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Iranian religions

From Wikipedia, the free encyclopedia

The Iranian religions, also known as the Persian religions, are, in the context of comparative religion, a grouping of religious movements that originated in the Iranian plateau, which accounts for the bulk of what is called "Greater Iran".


The beliefs, activities, and cultural events of the ancient Iranians in ancient Iran are complex matters. The ancient Iranians made references to a combination of several Aryans and non-Aryan tribes. The documented history of Iranian religions begins with Zoroastrianism. The ancient Iranian prophet, Zoroaster, reformed the early beliefs of ancient Iranians, the reconstructed Ancient Iranian religion, into a form of henotheism/monotheism.[1] The Gathas, hymns of Zoroaster's Avesta, introduced monotheistic ideas to Persia, while through the Yashts and Yasna, mentions are made to polytheism and earlier creeds. The Vedas and the Avesta have both served researchers as important resources in discovering early Proto-Indo-Iranian religion[2] beliefs and ideas,[3] the various beliefs and practices from which the later indigenous religion of the Iranian and Indo-Aryan peoples evolved.


  • Ancient Iranian religion: The ancient religion of the Iranian peoples
    • Scythian religion: The religion of the Scythians and precursor to modern Uatsdin. Some researchers further speculate that Daevas may partly be based on Scythian gods, hence further influences across Iranian religions as a whole.[4]
  • Zoroastrianism: The present-day umbrella term for the indigenous native beliefs and practices of the Iranian peoples. While present-day Zoroastrianism is monolithic, a continuation of the elite form of the Sasanian Empire, in antiquity it had several variants or denominations, differing slightly by location, ethnic affiliation and historical period. It once had large population and high diversity.
  • Mithraism: A mystery religion centred around the proto-Zoroastrian Persian god Mithras that was widely practised in the Roman Empire from about the 1st to the 4th century CE
  • Manichaeism: A 3rd century dualist religion that may have been influenced by Mandaeism. Manichaeans believe in a "Father of Greatness" (Aramaic: Abbā dəRabbūṯā, Persian: pīd ī wuzurgīh) and observe Him to be the highest deity (of light).
  • Yazidism[5]

Medieval period[edit]

Some religionists made syncretic teachings of Islam and local beliefs and cults such as Iranian paganism, Zurvanism, Manichaeism and Zoroastrianism.[6]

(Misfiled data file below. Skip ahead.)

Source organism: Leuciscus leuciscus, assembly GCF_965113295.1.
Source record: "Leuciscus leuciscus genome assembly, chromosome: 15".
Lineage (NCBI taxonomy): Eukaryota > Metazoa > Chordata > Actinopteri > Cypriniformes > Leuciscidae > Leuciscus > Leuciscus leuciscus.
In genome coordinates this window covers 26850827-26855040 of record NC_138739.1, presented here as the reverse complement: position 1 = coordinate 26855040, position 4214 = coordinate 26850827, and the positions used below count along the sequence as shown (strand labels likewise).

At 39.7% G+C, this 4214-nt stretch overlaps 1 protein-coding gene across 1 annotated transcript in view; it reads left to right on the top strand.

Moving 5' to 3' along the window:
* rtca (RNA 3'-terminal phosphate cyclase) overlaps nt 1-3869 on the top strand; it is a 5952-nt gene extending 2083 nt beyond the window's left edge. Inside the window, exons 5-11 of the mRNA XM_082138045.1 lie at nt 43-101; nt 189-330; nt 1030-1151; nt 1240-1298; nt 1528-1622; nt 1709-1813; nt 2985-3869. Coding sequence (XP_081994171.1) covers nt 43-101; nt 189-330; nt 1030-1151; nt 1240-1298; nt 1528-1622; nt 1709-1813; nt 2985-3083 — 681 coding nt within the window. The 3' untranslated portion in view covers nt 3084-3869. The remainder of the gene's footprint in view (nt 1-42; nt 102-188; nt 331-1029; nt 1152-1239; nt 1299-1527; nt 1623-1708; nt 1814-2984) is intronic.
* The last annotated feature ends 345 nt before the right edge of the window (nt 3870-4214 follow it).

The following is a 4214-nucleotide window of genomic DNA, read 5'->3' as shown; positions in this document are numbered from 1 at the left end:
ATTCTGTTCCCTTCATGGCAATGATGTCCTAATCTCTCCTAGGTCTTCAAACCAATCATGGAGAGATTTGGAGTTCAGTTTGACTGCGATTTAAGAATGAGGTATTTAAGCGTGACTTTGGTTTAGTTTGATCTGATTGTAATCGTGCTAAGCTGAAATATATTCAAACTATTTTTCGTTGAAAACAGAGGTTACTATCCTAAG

• The early Islamic period saw the development of Persian mysticism, a traditional interpretation of existence, life and love with Perso-Islamic Sufi monotheism as its practical aspect. This development believed in a direct perception of spiritual truth (God), through mystic practices based on divine love.
  • Khurramites, a 9th-century religious and political movement based on the 8th century teachings of Sunpadh, who preached a syncretism of Shia Islam and Zoroastrianism. Under Babak Khorramdin, the movement sought the redistribution of private wealth and the abolition of Islam.
  • Behafaridians, an 8th-century cult movement around the prophet Behafarid. Although the movement is considered to have its roots in Zoroastrianism, Behafarid and his followers were executed on charges (made by Zoroastrians) of harm to both Zoroastrianism and Islam.
  • Yarsanism, a religion which is believed to have been founded in the late 14th century. The basis of faith is belief in one God, who manifests in 1 primary form and 6 secondary ones, and together they are the Holy Seven.
  • Druze faith: an esoteric, monotheistic ethnic religion whose tenets include reincarnation and the eternity of the soul. It was founded by the Persian Hamza ibn Ali ibn Ahmad, an Ismaili mystic from Khorasan, and another important early preacher and 'prophet' of the religion was the Persian ad-Darazi, after whom the religion has taken its name.


See also[edit]


  1. ^ Boyce, M. (2015). A History of Zoroastrianism, Zoroastrianism under the Achaemenians. Handbook of Oriental Studies. Section 1 The Near and Middle East. Brill. p. 17. ISBN 978-90-04-29390-8. Retrieved 15 Feb 2022.
  2. ^ Relating Religion: Essays in the Study of Religion by Jonathan Z. Smith
  3. ^ Jahangir Oshidri (1997), Mazdisna encyclopedia , Markaz Publishers , 1st publish.ISBN 964-305-307-5.
  4. ^ Mary Boyce, A History of Zoroastrianism: Volume II: Under the Achaemenians, BRILL, 1982
  5. ^ Allison, Christine (20 September 2016) [20 July 2004]. "YAZIDIS i. GENERAL". Encyclopædia Iranica. New York: Columbia University. doi:10.1163/2330-4804_EIRO_COM_1252. ISSN 2330-4804. Archived from the original on 17 November 2016. Retrieved 9 January 2022.
  6. ^ Algar, Hamid (2015). "The Nativist Prophets of Early Islamic Iran: Rural Revolt and Local Zoroastrianism by Patricia Crone". Journal of Shi'a Islamic Studies. 8 (3): 367–378. doi:10.1353/isl.2015.0028. S2CID 147683295.


  • Alessandro Bausani, Religion in Iran: From Zoroaster to Bahaullah, Bibliotheca Persica, 2000
  • Richard Foltz, Religions of Iran: From Prehistory to the Present, London: Oneworld, 2013.

External links[edit]